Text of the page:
China has not engaged in a nuclear dialogue with India despite India being a full-fledged nuclear weapons state; this is unlikely to change in the near future
India has emerged as a responsible nuclear power on the world stage, as it is the only nuclear weapons country that can engage in civilian trade despite not signing the Nuclear Non-Proliferation Treaty (NPT).Similarly, even after the 1998 nuclear tests, China has refrained from mentioning India publicly and has not felt any pressure to engage with India in a nuclear dialogue. Xiaoping Yang, a Chinese strategic studies scholar, argues that India's limited nuclear capabilities and extremely moderate pace of nuclear modernisation (especially technological progress like delivery systems) have yet to match the PRC’s capabilities. This is why China does not believe India to be a nuclear security threat. Furthermore, India's No-First-Use (NFU) doctrine establishes strategic stability in the bilateral relationship. This combination of factors has resulted in China refraining from engaging with India in a nuclear dialogue. Similarly, she also argues that China does not engage in diplomatic negotiations with India on nuclear issues or react to India's nuclear development because India has not yet signed any treaty that would make it a legal and responsible nuclear state under the current global non-proliferation regime. The majority of Indian research highlights a threat from China as the primary reason for India’s nuclear explosions. However, in the Chinese understanding, the drivers of India’s nuclear tests are India’s internal insecurity and the need for the United States (US) to recognise India as a major power. “The answer to India’s nuclear weapons can only be found in the Indian government’s great-nation ambitions and the characteristics of militarism and hegemony,” explains Wang Fuchan, Chinese strategic foreign and security policy expert. Furthermore, an Indian strategic studies scholar has confirmed that Indian policymakers did not see China as a nuclear threat, and, according to them, India could achieve nuclear deterrence against China by using the bipolar order of the Cold War.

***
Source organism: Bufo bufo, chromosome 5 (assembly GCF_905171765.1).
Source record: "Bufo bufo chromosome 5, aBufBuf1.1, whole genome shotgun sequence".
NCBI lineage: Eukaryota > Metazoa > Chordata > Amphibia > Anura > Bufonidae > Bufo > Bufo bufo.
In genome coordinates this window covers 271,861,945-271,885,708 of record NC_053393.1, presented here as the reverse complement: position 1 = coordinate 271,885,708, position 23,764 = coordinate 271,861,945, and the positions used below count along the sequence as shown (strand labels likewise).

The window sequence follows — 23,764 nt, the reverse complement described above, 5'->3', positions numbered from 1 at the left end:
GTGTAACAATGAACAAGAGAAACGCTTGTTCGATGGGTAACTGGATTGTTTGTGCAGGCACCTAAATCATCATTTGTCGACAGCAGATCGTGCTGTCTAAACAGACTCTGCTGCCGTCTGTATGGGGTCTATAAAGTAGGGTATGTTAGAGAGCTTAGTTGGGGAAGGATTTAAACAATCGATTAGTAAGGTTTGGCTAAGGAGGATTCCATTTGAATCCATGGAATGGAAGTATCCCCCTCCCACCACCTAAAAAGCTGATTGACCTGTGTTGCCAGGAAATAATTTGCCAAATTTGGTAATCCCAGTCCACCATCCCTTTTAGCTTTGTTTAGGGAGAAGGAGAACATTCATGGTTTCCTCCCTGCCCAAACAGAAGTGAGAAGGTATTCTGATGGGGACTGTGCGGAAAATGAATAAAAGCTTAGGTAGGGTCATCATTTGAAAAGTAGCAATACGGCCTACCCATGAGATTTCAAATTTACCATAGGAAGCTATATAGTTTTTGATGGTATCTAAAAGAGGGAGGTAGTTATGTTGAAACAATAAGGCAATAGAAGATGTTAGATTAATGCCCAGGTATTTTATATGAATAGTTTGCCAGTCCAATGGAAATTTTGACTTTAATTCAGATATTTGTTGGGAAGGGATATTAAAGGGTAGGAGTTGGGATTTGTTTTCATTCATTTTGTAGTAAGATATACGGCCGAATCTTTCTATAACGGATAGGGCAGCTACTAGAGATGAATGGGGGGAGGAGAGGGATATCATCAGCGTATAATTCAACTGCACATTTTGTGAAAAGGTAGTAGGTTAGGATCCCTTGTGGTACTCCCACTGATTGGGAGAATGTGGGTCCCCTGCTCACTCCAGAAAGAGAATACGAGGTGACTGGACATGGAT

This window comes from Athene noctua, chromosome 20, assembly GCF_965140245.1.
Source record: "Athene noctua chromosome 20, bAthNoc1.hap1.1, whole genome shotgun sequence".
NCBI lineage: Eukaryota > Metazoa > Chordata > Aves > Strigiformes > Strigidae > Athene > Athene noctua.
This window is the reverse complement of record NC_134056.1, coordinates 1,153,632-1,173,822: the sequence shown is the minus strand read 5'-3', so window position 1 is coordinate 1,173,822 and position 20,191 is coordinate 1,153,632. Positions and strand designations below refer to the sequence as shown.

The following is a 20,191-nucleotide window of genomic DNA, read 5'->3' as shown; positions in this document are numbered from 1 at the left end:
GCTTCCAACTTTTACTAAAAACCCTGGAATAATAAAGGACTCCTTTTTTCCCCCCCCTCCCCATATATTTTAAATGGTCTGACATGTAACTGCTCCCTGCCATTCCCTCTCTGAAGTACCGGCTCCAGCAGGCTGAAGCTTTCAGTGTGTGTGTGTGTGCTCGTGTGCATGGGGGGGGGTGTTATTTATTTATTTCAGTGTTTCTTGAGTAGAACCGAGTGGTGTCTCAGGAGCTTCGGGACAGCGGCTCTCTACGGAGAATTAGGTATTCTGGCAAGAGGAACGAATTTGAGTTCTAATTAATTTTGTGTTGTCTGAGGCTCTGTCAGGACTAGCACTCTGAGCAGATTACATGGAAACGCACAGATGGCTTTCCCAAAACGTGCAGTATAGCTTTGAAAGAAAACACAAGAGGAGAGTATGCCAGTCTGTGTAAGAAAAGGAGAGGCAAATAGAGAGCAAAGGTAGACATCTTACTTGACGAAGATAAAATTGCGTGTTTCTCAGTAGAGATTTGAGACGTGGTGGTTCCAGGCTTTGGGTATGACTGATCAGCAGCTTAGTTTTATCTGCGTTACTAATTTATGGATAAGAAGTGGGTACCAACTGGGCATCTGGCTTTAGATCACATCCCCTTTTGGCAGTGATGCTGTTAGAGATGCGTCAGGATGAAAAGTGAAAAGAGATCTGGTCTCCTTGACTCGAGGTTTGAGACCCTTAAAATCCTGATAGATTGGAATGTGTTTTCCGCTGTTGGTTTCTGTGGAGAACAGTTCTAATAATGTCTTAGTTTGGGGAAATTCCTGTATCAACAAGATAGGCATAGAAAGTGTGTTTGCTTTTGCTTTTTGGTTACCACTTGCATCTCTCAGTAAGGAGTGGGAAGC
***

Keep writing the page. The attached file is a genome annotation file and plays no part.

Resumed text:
In the Chinese understanding, the drivers of India’s nuclear tests are India’s internal insecurity and the need for the United States (US) to recognise India as a major power.However, increasingly in the past decade, with the worsening of India-China border problems and multiple border confrontations across the Line of Actual Control (LAC), a section of Chinese scholars have acknowledged the increased risk of using nuclear weapons. In their assessment, the risk primarily originates from rising Indian insecurities due to the growing Chinese nuclear and conventional arsenal. Lately, this has increased due to expansion of Chinese nuclear warheads and with the PRC choosing to co-mingle conventional and atomic capabilities. This writer, in an extensive co-authored analysis, has highlighted that this would likely impact India’s strategic calculations. The cascading security dilemma in the South Asian region could be entering an accelerated nuclear arms race with China’s expansion of nuclear warheads, advanced delivery systems, and increasing nuclear ambiguity like co-mingling of conventional and nuclear systems. These developments have compelled India to continue with its nuclear modernisation and to operationalise its nascent triad. Some Western nuclear experts highlight that India’s nuclear strategy, which was extensively Pakistan oriented, is now pivoting towards China. Furthermore, there are also arguments in Chinese strategic discourse about how the current Indian government—being increasingly under popular pressure to respond to the PRC’s actions on the LAC—is attempting to increase the Indian nuclear arsenal, developing better delivery systems and, more importantly, moving away from the no first use doctrine, which has been the foundation stone of China-India nuclear stability.
The cascading security dilemma in the South Asian region could be entering an accelerated nuclear arms race with China’s expansion of nuclear warheads, advanced delivery systems, and increasing nuclear ambiguity like co-mingling of conventional and nuclear systems.
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SuyashDesai is a research scholar studying Chinas defence and foreign policies. His research areas include Chinese security and foreign policies Chinese military affairs Chinese nuclear ...Read More +